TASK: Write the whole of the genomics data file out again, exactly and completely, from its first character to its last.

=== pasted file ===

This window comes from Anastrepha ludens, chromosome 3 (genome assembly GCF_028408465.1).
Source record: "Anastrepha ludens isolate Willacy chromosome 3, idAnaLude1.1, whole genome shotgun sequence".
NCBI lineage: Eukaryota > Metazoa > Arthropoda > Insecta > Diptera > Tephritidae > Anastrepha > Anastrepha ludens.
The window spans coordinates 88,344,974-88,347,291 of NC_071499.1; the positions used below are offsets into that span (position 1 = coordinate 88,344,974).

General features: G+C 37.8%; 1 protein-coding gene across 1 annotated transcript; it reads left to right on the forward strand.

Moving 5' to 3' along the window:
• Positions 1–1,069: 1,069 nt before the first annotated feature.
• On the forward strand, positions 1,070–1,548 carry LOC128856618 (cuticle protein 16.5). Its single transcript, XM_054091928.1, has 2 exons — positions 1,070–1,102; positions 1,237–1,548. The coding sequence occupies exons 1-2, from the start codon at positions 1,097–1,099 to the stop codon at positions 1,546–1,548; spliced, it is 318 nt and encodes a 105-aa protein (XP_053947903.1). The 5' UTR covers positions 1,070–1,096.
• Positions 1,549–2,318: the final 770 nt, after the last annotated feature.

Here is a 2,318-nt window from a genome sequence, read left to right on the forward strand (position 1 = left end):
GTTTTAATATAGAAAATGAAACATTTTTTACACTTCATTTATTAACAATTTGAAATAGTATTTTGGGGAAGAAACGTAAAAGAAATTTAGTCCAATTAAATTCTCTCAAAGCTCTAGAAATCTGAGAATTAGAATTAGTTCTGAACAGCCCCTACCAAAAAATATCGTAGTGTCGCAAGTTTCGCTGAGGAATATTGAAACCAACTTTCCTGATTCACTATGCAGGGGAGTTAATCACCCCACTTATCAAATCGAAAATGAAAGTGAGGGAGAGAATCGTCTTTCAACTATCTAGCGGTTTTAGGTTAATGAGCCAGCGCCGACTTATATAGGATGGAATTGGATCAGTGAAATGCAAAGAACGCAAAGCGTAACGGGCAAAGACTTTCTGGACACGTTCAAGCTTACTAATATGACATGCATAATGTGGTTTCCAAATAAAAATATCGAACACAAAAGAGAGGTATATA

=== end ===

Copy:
This window comes from Anastrepha ludens, chromosome 3 (genome assembly GCF_028408465.1).
Source record: "Anastrepha ludens isolate Willacy chromosome 3, idAnaLude1.1, whole genome shotgun sequence".
NCBI lineage: Eukaryota > Metazoa > Arthropoda > Insecta > Diptera > Tephritidae > Anastrepha > Anastrepha ludens.
The window spans coordinates 88,344,974-88,347,291 of NC_071499.1; the positions used below are offsets into that span (position 1 = coordinate 88,344,974).

General features: G+C 37.8%; 1 protein-coding gene across 1 annotated transcript; it reads left to right on the forward strand.

Moving 5' to 3' along the window:
• Positions 1–1,069: 1,069 nt before the first annotated feature.
• On the forward strand, positions 1,070–1,548 carry LOC128856618 (cuticle protein 16.5). Its single transcript, XM_054091928.1, has 2 exons — positions 1,070–1,102; positions 1,237–1,548. The coding sequence occupies exons 1-2, from the start codon at positions 1,097–1,099 to the stop codon at positions 1,546–1,548; spliced, it is 318 nt and encodes a 105-aa protein (XP_053947903.1). The 5' UTR covers positions 1,070–1,096.
• Positions 1,549–2,318: the final 770 nt, after the last annotated feature.

Here is a 2,318-nt window from a genome sequence, read left to right on the forward strand (position 1 = left end):
GTTTTAATATAGAAAATGAAACATTTTTTACACTTCATTTATTAACAATTTGAAATAGTATTTTGGGGAAGAAACGTAAAAGAAATTTAGTCCAATTAAATTCTCTCAAAGCTCTAGAAATCTGAGAATTAGAATTAGTTCTGAACAGCCCCTACCAAAAAATATCGTAGTGTCGCAAGTTTCGCTGAGGAATATTGAAACCAACTTTCCTGATTCACTATGCAGGGGAGTTAATCACCCCACTTATCAAATCGAAAATGAAAGTGAGGGAGAGAATCGTCTTTCAACTATCTAGCGGTTTTAGGTTAATGAGCCAGCGCCGACTTATATAGGATGGAATTGGATCAGTGAAATGCAAAGAACGCAAAGCGTAACGGGCAAAGACTTTCTGGACACGTTCAAGCTTACTAATATGACATGCATAATGTGGTTTCCAAATAAAAATATCGAACACAAAAGAGAGGTATATA